Donald Trump tweeted late Sunday that China has agreed to “reduce and remove” tariffs on U.S. cars exported to China — but Beijing refused to confirm the president’s claims.
The tweet gave no details of the supposed car deal, apparently struck at the G20 Summit in Argentina over the weekend, during which Trump and President Xi Jinping agreed to a 90-day pause in the trade war to allow for further talks.
“China has agreed to reduce and remove tariffs on cars coming into China from the U.S. Currently the tariff is 40%,” Trump tweeted.
He followed up with another Tweet Monday morning hailing an “extraordinary” meeting that will help relations with China take “a BIG leap forward!”
Trump went on to claim it was his close personal relationship with Xi that will "bring about massive and very positive change" on trade.
He even suggested that he and Xi could work with Russian President Vladimir Putin to halt "what has become a major and uncontrollable Arms Race."
Tariffs on car exports have jumped from 15 percent earlier this year to the current 40 percent as a result of Trump’s trade war. As such, Chinese imports of U.S.-made cars and trucks — worth $10 billion in 2017 — have fallen off significantly.
When asked about Trump’s comment Monday, China’s foreign ministry spokesman Geng Shuang declined to comment.
Despite the opacity of the reported deal, the car industry welcomed the news, with shares in GM, Daimler, BMW and Tesla rallying.
GM's Frankfurt-listed shares jumped 7.3 percent. The company last week announced plans to layoff off 15,000 North American workers and the mothballing of four U.S. plants. The company claimed that the increased price of Chinese steel as a result of the trade war had led to job losses and closures.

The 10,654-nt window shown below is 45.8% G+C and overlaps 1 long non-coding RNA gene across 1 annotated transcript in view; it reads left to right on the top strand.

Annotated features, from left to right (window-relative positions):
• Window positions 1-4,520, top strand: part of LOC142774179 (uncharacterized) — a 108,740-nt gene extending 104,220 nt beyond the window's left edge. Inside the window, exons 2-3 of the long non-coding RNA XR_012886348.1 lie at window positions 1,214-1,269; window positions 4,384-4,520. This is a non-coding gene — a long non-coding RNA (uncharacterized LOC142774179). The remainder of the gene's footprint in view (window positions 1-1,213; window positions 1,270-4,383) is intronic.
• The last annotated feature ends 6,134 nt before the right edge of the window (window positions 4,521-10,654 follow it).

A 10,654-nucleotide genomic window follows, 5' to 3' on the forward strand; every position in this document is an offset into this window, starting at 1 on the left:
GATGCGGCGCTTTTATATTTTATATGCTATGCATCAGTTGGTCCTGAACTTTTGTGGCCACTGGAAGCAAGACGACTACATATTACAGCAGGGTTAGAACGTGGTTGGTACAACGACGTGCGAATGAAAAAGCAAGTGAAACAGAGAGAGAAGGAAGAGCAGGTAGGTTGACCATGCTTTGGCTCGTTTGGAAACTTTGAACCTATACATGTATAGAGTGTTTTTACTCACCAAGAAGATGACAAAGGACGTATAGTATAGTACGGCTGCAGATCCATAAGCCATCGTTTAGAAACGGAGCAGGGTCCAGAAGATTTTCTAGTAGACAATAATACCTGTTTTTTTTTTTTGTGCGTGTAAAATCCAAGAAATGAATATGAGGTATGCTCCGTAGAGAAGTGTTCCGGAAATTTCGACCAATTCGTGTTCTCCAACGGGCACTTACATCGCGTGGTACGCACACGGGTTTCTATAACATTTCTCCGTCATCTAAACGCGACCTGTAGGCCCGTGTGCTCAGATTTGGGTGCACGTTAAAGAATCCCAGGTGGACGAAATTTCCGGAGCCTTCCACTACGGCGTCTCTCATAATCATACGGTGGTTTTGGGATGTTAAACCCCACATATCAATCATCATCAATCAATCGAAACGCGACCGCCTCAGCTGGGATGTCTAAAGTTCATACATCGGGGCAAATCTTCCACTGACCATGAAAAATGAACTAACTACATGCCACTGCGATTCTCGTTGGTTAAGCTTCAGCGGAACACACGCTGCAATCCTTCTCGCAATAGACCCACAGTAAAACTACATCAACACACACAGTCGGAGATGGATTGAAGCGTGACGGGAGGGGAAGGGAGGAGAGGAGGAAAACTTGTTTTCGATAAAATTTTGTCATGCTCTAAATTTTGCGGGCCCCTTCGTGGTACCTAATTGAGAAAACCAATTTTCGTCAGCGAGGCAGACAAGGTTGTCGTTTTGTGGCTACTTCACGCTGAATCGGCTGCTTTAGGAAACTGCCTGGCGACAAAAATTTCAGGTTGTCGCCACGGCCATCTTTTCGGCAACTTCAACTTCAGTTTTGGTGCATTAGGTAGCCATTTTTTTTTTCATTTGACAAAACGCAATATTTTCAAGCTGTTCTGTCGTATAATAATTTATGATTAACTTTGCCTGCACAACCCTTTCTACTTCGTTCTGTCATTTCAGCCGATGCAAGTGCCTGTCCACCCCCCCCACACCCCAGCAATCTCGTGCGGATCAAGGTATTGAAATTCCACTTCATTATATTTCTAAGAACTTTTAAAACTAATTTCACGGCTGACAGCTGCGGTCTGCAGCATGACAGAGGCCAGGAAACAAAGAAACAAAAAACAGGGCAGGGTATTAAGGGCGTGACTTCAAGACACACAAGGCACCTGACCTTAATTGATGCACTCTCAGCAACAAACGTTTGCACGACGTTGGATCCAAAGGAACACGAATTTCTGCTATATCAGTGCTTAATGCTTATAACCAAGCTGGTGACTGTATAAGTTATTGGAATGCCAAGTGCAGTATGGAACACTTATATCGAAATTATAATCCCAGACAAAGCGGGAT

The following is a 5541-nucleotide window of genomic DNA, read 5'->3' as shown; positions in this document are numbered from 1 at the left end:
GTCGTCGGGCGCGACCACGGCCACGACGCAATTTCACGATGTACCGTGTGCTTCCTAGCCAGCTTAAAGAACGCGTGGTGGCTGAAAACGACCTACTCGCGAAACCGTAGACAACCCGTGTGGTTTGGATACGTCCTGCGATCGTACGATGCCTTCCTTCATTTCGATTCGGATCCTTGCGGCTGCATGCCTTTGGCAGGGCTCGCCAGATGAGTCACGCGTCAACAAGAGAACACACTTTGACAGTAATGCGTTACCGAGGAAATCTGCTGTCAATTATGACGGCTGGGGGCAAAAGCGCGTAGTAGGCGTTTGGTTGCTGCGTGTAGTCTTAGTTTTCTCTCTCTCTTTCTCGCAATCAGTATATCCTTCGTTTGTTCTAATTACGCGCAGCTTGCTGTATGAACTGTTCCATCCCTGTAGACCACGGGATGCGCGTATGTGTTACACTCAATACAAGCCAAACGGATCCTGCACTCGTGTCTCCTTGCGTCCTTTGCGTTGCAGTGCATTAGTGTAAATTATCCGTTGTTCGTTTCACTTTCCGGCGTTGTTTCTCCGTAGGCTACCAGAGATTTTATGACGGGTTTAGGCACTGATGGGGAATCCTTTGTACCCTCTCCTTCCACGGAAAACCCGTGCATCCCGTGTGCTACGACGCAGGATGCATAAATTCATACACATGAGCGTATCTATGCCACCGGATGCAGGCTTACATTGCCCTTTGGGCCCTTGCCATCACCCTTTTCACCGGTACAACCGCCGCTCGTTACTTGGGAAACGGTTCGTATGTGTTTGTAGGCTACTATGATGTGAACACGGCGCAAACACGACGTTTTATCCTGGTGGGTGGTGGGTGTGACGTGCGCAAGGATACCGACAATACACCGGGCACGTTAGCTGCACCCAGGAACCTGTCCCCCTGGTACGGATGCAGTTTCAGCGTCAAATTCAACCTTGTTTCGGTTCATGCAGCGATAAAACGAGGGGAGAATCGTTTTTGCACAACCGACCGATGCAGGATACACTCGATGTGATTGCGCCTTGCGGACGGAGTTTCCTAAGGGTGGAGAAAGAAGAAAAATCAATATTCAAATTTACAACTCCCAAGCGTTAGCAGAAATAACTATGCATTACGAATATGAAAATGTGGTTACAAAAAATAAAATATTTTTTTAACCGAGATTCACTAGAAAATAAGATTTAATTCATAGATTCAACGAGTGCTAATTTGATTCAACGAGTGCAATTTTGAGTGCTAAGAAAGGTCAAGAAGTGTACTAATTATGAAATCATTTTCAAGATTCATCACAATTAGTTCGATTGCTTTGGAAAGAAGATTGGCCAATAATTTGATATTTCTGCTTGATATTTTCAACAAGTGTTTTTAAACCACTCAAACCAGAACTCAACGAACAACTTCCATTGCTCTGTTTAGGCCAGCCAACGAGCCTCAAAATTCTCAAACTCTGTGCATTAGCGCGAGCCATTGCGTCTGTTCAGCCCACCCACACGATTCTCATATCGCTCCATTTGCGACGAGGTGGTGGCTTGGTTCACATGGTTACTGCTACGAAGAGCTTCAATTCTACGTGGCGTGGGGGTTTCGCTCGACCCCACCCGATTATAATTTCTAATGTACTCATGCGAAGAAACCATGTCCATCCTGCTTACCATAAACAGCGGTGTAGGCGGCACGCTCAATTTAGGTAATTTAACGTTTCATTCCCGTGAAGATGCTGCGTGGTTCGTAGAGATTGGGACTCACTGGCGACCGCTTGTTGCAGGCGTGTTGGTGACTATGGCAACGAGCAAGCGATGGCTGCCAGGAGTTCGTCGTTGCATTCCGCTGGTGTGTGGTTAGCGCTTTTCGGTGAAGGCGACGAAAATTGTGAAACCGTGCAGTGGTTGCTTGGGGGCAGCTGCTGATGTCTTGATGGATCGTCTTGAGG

Trump’s tweet came after a Saturday dinner with Xi in Buenos Aires where the pair agreed not to impose a fresh round of tariffs from Jan. 1.
A White House statement called the meeting “highly successful” and said China had agreed to buy a “very substantial” amount of agricultural, industrial and energy products. The statement added that Beijing would buy agricultural products from U.S. farmers immediately — though offered no actual figures.
Trump said Monday that farmers "will be a very BIG and FAST beneficiary" of the new deal.
While the agreement does give officials from both sides the chance to reach a comprehensive deal over trade, the U.S. warned that “if at the end of this period of time, the parties are unable to reach an agreement, the 10 percent tariffs will be raised to 25 percent.”
However, the Chinese account of the meeting differed.
Chinese Foreign Minister Wang Yi and Commerce Vice Minister Wang Shouwen told reporters that the talks would focus on removing all U.S. tariffs and Chinese retaliatory tariffs but failed to mention a deadline.
Many analysts have pointed out that China is simply playing the U.S., and that for all the smiles and handshakes, there will be few tangible results.
“President Xi has successfully slow-walked President Trump,” Peter Morici, a University of Maryland economist, told the Wall Street Journal. “The president has fallen into the same trap as Barack Obama, George W. Bush, and even Bill Clinton. He will get more platitudes and promises and very few results.”
Cover image: President Donald Trump and China's President Xi Jinping make a joint statement at the Great Hall of the People on November 9, 2017 in Beijing, China. (Thomas Peter-Pool/Getty Images)